By Guest Columnist JOE BANKOFF;
president of the Woodruff Arts Center


People sometimes politely wonder why I would leave the law practice to work in a large not-for-profit arts organization like the Woodruff Arts Center. Me included. If timing is everything – then (with apologies to Charles Dickens) it is both the worst of times and the best of times.

The events of September 2008 are having even greater impact on our society than those of September 2001. In 2001 we had an instantaneous shock and a common foreign enemy. Today we are living with a series of “after shocks” that are getting more – not less – intense. There is also no discrete enemy to hold responsible and to help unite us. The truth is – as Pogo would say – the enemy is us.

We all largely benefited from the rise in consumer spending resulting from tax cuts, easy credit and deferred infrastructure maintenance. We have collectively tolerated poor schools and political bickering focused more on the next election than on the long term needs of our children. We have gotten what we have paid for (or failed to pay for) and the bill has now come due with a vengeance.

What is ending with a “bang” is our Age of Entitlement. Good students at good schools are no longer entitled to good jobs. Workers at sub-economic factories are no longer entitled to job security. Investment bankers, brokers, lawyers and others are no longer entitled to large salaries and bonuses. People who prepared for their retirement with care are no longer entitled to be secure.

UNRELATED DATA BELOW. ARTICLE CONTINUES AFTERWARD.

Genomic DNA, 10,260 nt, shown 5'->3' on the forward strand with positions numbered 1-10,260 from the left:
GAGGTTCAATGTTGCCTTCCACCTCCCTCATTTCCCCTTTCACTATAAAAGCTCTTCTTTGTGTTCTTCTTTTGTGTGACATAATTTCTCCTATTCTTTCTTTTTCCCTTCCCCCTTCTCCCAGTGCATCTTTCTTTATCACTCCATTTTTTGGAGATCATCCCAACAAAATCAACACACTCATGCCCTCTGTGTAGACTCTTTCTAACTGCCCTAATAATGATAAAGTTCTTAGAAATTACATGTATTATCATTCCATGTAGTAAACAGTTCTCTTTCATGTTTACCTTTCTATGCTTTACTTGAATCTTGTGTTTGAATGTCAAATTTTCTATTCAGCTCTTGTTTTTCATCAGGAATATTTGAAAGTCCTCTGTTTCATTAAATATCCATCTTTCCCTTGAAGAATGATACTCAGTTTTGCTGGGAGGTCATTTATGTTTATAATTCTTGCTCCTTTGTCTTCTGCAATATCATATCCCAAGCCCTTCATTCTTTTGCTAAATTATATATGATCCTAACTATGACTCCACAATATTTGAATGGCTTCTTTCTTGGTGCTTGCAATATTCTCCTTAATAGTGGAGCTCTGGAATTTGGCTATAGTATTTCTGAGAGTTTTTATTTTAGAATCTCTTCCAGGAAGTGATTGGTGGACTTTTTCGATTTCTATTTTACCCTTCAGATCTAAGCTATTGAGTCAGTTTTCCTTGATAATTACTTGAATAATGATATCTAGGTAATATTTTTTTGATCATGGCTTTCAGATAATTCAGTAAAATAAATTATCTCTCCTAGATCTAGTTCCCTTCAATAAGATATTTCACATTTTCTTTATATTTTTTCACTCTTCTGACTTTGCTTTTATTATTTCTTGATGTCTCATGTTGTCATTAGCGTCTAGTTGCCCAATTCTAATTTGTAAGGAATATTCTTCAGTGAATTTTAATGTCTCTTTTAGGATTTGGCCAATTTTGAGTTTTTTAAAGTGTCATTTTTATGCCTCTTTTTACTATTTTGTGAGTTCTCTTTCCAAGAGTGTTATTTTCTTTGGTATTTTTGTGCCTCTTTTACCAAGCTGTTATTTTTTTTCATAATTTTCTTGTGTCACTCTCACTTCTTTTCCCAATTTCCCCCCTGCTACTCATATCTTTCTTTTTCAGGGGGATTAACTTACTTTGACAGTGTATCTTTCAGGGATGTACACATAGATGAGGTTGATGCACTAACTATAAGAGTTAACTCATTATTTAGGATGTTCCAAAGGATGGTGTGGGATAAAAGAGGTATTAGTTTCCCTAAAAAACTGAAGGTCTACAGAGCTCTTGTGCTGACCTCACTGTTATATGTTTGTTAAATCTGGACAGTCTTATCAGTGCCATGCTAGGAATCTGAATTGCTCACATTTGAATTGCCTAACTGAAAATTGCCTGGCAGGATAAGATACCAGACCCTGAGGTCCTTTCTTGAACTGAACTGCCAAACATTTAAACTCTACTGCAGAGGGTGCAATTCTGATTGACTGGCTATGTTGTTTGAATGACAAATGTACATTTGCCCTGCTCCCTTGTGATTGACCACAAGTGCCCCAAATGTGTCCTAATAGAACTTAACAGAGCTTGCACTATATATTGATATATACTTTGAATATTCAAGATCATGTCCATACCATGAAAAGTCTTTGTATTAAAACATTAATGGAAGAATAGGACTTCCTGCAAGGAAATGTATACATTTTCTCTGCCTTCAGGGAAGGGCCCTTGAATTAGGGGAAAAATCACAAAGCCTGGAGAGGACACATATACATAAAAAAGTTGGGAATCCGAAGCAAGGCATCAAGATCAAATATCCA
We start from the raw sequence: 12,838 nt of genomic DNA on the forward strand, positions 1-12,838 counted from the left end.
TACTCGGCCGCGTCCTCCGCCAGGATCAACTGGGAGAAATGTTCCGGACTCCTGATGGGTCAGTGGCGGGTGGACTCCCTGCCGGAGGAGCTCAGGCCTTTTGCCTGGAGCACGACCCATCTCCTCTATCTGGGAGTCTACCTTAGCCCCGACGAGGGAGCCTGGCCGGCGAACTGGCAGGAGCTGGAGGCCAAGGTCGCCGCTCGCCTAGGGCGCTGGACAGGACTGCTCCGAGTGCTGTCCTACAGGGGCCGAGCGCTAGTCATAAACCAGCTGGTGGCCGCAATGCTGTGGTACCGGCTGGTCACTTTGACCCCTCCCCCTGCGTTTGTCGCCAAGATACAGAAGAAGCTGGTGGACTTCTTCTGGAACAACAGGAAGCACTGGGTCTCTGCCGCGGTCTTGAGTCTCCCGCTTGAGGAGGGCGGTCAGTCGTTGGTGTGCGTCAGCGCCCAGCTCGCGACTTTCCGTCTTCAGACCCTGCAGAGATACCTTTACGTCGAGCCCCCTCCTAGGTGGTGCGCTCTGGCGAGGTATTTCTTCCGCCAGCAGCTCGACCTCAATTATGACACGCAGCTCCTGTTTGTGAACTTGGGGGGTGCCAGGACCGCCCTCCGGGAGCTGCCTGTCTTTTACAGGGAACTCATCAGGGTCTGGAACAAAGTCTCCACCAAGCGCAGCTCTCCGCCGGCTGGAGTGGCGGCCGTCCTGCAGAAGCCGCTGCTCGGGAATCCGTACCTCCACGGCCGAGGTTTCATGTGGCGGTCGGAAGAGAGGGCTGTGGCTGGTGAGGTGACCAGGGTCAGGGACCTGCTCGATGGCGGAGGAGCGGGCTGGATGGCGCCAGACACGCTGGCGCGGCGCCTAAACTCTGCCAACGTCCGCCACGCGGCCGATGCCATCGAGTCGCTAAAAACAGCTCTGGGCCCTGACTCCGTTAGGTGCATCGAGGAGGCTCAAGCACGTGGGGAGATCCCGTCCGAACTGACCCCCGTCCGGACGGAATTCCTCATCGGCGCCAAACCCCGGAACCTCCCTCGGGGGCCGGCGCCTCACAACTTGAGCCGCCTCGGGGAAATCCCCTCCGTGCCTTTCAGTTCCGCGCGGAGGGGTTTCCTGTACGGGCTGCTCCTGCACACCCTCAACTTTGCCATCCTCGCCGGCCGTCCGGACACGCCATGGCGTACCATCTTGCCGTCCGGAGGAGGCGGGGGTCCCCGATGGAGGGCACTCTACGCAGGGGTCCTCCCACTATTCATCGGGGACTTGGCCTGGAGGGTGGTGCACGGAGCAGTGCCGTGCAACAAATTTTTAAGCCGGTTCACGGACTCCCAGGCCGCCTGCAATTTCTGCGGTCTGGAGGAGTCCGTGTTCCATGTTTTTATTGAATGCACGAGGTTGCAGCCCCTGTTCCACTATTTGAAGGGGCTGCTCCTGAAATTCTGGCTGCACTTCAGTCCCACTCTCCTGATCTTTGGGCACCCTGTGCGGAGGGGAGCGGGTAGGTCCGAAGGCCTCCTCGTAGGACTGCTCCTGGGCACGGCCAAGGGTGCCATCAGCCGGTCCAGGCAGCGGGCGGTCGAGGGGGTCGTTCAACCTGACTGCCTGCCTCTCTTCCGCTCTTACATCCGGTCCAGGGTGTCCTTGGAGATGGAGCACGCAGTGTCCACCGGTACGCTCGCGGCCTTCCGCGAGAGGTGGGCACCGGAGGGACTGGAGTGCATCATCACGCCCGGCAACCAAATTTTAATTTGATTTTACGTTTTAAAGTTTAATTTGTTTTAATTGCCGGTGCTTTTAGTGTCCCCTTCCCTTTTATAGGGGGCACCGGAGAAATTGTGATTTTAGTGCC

Jobs and wages of productive people are being lost and reduced at rates not seen in 50 years.

It seems clear that this is not going to change soon or quickly. Our global economy is highly interdependent and currently in near free fall. The issue is not “how” we can weather this storm. The issue is what will be the “new normal” when things stabilize. Our challenge and opportunity is to plan now and prepare for the “new normal.”

The Woodruff Arts Center is certainly not immune. While we provide the largest support of any institution for injecting arts into Georgia’s K-12 education – we receive less than 3 percent of our budget from public funding. Our necessary reliance on private contributions makes us particularly vulnerable in this economy. So we are going to have to make adjustments – but at the same time we are planning now how we will be able to serve our communities in the new normal to follow.

In these times I believe we should stop looking just for things we “can cut.” Instead we need to focus on what is “core” or “fundamental” that we must preserve. It’s a different mind set – one that looks past how do we “adjust” and focuses on what we and our children will need to thrive in the world as it is becoming.

The key here is seeing that we are each a part of the solution. In our separate fields of work and expertise we need to prioritize what we believe must endure – and then plan and take the necessary steps to protect it. We should focus on what will have value to our children – rather than our own sense of personal loss or sacrifice.

We probably won’t get it perfectly right. But we will come closer if we accept that we share both the obligation and the opportunity to direct our talents and energy to creating the future we want. Waiting for others to do it for us has never proven useful in a timely way.

Since “hope” is not a plan, planning now for the “new normal” should be our priority. The Woodruff Center is now planning what will be needed to sustain both art and education in the future. It has never been truer that the best way to predict the future – is to create it.

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